If you were sitting there on the pier with your fishing line in the water, Ed might seem like ‘a funny old duck,’ as my dad used to say. Or, to onlookers, he’s just another old codger, lost in his own weird world, feeding the seagulls with a bucket full of shrimp.
To the onlooker, rituals can look either very strange or very empty. They can seem altogether unimportant ….maybe even a lot of nonsense.
Old folks often do strange things, at least in the eyes of Boomers and Busters.
Most of them would probably write Old Ed off, down there in Florida … That’s too bad. They’d do well to know him better.
His full name: Eddie Rickenbacker. He was a famous hero in World War I, and then he was in WWII. On one of his flying missions across the Pacific, he and his seven-member crew went down. Miraculously, all of the men survived, crawled out of their plane, and climbed into a life raft.
Captain Rickenbacker and his crew floated for days on the rough waters of the Pacific. They fought the sun. They fought sharks. Most of all, they fought hunger and thirst. By the eighth day their rations ran out. No food. No water. They were hundreds of miles from land and no one knew where they were or even if they were alive.
Every day across America millions wondered and prayed that Eddie Rickenbacker might somehow be found alive.
The men adrift needed a miracle. That afternoon they had a simple devotional service and prayed for a miracle.
They tried to nap. Eddie leaned back and pulled his military cap over his nose. Time dragged on. All he could hear was the slap of the waves against the raft…suddenly Eddie felt something land on the top of his cap. It was a seagull!
Old Ed would later describe how he sat perfectly still, planning his next move. With a flash of his hand and a squawk from the gull, he managed to grab it and wring its neck. He tore the feathers off, and he and his starving crew made a meal of it – a very slight meal for eight men. Then they used the intestines for bait. With it, they caught fish, which gave them food and more bait….and the cycle continued. With that simple survival technique, they were able to endure the rigors of the sea until they were found and rescued after 24 days at sea.
Eddie Rickenbacker lived many years beyond that ordeal, but he never forgot the sacrifice of that first life-saving seagull… And he never stopped saying, ‘Thank you.’ That’s why almost every Friday night he would walk to the end of the pier with a bucket full of shrimp and a heart full of gratitude.
Reference: (Max Lucado, “In The Eye of the Storm“, pp…221, 225-226)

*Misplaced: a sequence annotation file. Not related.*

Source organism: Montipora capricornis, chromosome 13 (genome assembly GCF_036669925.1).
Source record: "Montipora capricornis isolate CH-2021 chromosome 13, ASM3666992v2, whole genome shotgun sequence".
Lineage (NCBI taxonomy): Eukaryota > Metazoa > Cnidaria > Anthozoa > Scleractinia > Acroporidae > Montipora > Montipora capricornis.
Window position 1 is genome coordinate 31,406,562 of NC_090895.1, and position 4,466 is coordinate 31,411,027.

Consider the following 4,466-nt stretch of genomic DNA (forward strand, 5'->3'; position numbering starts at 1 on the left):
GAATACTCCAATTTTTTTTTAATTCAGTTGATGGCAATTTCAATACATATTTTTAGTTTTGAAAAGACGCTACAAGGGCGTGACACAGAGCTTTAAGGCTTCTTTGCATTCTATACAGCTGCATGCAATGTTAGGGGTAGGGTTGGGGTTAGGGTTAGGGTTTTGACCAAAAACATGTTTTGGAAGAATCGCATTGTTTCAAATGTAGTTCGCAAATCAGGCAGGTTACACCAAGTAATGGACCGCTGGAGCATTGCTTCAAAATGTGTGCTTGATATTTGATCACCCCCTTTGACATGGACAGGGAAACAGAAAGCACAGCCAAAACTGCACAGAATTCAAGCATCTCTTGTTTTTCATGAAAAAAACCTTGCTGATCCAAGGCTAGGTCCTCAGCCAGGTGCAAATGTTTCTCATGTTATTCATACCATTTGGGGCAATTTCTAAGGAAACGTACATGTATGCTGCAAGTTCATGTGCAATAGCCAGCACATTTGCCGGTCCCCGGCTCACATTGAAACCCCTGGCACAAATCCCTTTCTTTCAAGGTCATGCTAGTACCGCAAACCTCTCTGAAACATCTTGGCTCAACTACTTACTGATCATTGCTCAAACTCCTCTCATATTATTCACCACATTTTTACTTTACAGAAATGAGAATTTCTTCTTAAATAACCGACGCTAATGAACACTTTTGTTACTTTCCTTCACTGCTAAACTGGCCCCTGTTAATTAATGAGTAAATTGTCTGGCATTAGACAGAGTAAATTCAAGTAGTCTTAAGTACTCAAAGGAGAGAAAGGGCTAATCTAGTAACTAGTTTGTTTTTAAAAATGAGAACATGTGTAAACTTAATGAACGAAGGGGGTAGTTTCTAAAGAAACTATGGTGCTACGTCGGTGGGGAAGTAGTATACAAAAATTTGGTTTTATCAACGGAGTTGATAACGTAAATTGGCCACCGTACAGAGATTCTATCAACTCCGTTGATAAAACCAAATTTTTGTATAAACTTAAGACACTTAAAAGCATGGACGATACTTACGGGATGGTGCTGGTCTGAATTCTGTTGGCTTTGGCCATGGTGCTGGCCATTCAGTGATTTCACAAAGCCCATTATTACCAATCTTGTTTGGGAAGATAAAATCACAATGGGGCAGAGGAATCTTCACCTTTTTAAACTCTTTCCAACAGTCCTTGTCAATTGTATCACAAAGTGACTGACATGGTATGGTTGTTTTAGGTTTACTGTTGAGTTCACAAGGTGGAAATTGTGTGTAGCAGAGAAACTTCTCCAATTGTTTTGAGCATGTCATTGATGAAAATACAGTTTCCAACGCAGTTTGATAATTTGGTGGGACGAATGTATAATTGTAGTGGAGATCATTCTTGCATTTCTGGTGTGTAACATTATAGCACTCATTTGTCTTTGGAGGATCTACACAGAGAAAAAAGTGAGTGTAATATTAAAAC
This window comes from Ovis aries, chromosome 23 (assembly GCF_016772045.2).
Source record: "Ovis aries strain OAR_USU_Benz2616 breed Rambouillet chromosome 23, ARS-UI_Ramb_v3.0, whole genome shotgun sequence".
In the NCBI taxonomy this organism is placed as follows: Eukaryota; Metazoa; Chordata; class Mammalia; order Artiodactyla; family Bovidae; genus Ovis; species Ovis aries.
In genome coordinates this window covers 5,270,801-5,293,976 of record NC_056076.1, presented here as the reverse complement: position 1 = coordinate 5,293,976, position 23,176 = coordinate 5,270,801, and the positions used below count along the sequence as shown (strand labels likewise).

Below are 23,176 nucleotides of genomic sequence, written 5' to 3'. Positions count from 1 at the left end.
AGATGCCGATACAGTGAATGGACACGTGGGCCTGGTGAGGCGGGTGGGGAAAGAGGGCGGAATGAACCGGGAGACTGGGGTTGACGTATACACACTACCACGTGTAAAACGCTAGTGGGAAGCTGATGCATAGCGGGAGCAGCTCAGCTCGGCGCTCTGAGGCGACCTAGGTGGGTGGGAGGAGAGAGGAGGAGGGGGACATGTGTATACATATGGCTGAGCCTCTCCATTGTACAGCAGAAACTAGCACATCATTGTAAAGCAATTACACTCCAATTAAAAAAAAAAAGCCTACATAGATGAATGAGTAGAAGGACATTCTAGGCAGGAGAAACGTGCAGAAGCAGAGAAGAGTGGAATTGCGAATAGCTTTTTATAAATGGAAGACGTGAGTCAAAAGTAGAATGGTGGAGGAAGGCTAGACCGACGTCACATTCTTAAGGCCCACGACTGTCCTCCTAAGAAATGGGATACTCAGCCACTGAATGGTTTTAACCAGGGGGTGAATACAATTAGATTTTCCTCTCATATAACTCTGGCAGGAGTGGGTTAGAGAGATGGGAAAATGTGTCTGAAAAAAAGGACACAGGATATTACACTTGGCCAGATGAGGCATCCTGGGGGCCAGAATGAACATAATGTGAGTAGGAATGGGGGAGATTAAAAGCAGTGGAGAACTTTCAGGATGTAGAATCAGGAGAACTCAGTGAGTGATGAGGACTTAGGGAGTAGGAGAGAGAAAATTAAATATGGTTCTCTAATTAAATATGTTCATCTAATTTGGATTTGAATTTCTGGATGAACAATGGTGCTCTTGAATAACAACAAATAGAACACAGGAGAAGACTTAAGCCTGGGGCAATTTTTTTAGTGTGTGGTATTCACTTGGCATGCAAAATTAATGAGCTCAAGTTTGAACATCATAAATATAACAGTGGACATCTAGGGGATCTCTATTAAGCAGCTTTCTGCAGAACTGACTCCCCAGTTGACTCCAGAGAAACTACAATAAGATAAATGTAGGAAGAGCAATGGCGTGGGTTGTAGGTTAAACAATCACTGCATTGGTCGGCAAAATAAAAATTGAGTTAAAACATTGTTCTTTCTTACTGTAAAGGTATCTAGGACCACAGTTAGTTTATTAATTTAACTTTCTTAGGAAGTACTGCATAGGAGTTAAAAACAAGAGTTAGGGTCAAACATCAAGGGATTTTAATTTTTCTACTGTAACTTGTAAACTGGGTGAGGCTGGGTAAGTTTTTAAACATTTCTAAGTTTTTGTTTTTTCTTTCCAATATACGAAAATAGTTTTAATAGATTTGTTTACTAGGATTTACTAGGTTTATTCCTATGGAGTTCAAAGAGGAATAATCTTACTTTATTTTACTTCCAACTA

PS: Eddie Rickenbacker was the founder of Eastern Airlines. Before WWI he was race car driver. In WWI he was a pilot and became America’s first ace. In WWII he was an instructor and military adviser, and he flew missions with the combat pilots. Eddie Rickenbacker is a true American hero. And now you know another story about the trials and sacrifices that brave men have endured for your freedom.
As you can see, I chose to pass it on. It is a great story that many don’t know… You’ve got to be careful with old guys, you just never know what they have done during their lifetime.
END OF TALE.
As a war hero, Eddie Rickenbacker led the way, but others followed in his footsteps, including two of our City of Lakewood neighbors.
Take my neighbor and friend, Alex Melovidoff for example. He is easily recognized as a war hero. He was only 20 years old fighting for America when on November 16, 1944, Lieutenant Melovidoff was shot down over German-occupied Austria.
With only one engine working on his B-24, and the plane engulfed in flames, the entire crew attempted to parachute to safety.
Alex, who served as Co-Pilot, was captured along with his Pilot by Hitler’s army. During his interrogation, the phrase that later became familiar in war movies was screamed at Alex. “For you, the war is over.” Alex spent the rest of the fight in a prison camp in North Germany, waiting for WWII to end.
Alex is a hero as he served his country with honor and distinction like Eddie Rickenbacker.
Now here are some Angelo Scalici military facts:
- Angelo was never shot out of the sky.
- Angelo was never captured by the enemy.
- Angelo never bobbed around on the ocean in a rubber raft.
- Angelo never had his mail forwarded to a prison camp.
While Angelo’s military career is obviously devoid of the more dramatic events experienced by Captain Rickenbacker and Lieutenant Melovidoff, Angelo is a war hero too.
You have to admit, Angelo proved extremely competent when it came to flying military defense missions. I say that because the evidence is clear. No enemy of the United States of America ever attacked DuPont, The City of Lakewood, Steilacoom, or University Place during Major Angelo Scalici’s watch.
I am pushing 80 as Angelo pushes towards 90. Who knows? Someday when we are both old enough to be considered “old guys,” we might enjoy looking back to contemplate what we have done in our lifetime.